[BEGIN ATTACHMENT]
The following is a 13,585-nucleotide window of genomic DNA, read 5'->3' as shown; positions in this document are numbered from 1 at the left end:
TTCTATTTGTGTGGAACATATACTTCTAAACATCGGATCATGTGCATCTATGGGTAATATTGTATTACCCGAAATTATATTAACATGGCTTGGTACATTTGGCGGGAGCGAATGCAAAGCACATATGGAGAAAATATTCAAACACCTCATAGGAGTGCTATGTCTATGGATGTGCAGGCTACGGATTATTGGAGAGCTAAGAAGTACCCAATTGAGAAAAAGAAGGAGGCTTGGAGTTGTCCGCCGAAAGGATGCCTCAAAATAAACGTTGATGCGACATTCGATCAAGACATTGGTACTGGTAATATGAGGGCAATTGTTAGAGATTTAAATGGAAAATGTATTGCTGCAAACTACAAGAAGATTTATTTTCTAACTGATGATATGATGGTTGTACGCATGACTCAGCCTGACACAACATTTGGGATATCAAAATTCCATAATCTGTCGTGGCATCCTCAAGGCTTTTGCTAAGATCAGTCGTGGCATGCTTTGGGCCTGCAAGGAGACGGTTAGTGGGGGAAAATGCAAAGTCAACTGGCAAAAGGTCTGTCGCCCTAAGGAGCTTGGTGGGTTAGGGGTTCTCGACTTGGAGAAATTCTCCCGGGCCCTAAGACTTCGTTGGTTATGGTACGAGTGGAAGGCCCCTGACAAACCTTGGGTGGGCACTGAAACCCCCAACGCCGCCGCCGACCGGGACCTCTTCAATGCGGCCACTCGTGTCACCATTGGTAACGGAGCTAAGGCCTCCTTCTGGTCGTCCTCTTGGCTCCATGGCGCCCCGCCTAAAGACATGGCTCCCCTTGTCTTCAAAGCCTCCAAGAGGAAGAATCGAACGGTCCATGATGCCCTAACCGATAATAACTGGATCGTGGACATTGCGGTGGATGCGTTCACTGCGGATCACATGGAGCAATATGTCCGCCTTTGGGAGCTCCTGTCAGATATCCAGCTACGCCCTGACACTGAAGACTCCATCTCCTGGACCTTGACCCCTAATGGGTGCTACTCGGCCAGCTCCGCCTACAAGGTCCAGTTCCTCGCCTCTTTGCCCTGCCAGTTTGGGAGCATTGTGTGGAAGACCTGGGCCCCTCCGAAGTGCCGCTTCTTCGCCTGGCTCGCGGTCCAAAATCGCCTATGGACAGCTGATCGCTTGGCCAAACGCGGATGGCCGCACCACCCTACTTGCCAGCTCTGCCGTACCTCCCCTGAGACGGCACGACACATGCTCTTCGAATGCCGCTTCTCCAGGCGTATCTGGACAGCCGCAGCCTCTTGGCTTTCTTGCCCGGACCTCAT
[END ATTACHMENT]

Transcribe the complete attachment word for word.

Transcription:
The following is a 13,585-nucleotide window of genomic DNA, read 5'->3' as shown; positions in this document are numbered from 1 at the left end:
TTCTATTTGTGTGGAACATATACTTCTAAACATCGGATCATGTGCATCTATGGGTAATATTGTATTACCCGAAATTATATTAACATGGCTTGGTACATTTGGCGGGAGCGAATGCAAAGCACATATGGAGAAAATATTCAAACACCTCATAGGAGTGCTATGTCTATGGATGTGCAGGCTACGGATTATTGGAGAGCTAAGAAGTACCCAATTGAGAAAAAGAAGGAGGCTTGGAGTTGTCCGCCGAAAGGATGCCTCAAAATAAACGTTGATGCGACATTCGATCAAGACATTGGTACTGGTAATATGAGGGCAATTGTTAGAGATTTAAATGGAAAATGTATTGCTGCAAACTACAAGAAGATTTATTTTCTAACTGATGATATGATGGTTGTACGCATGACTCAGCCTGACACAACATTTGGGATATCAAAATTCCATAATCTGTCGTGGCATCCTCAAGGCTTTTGCTAAGATCAGTCGTGGCATGCTTTGGGCCTGCAAGGAGACGGTTAGTGGGGGAAAATGCAAAGTCAACTGGCAAAAGGTCTGTCGCCCTAAGGAGCTTGGTGGGTTAGGGGTTCTCGACTTGGAGAAATTCTCCCGGGCCCTAAGACTTCGTTGGTTATGGTACGAGTGGAAGGCCCCTGACAAACCTTGGGTGGGCACTGAAACCCCCAACGCCGCCGCCGACCGGGACCTCTTCAATGCGGCCACTCGTGTCACCATTGGTAACGGAGCTAAGGCCTCCTTCTGGTCGTCCTCTTGGCTCCATGGCGCCCCGCCTAAAGACATGGCTCCCCTTGTCTTCAAAGCCTCCAAGAGGAAGAATCGAACGGTCCATGATGCCCTAACCGATAATAACTGGATCGTGGACATTGCGGTGGATGCGTTCACTGCGGATCACATGGAGCAATATGTCCGCCTTTGGGAGCTCCTGTCAGATATCCAGCTACGCCCTGACACTGAAGACTCCATCTCCTGGACCTTGACCCCTAATGGGTGCTACTCGGCCAGCTCCGCCTACAAGGTCCAGTTCCTCGCCTCTTTGCCCTGCCAGTTTGGGAGCATTGTGTGGAAGACCTGGGCCCCTCCGAAGTGCCGCTTCTTCGCCTGGCTCGCGGTCCAAAATCGCCTATGGACAGCTGATCGCTTGGCCAAACGCGGATGGCCGCACCACCCTACTTGCCAGCTCTGCCGTACCTCCCCTGAGACGGCACGACACATGCTCTTCGAATGCCGCTTCTCCAGGCGTATCTGGACAGCCGCAGCCTCTTGGCTTTCTTGCCCGGACCTCAT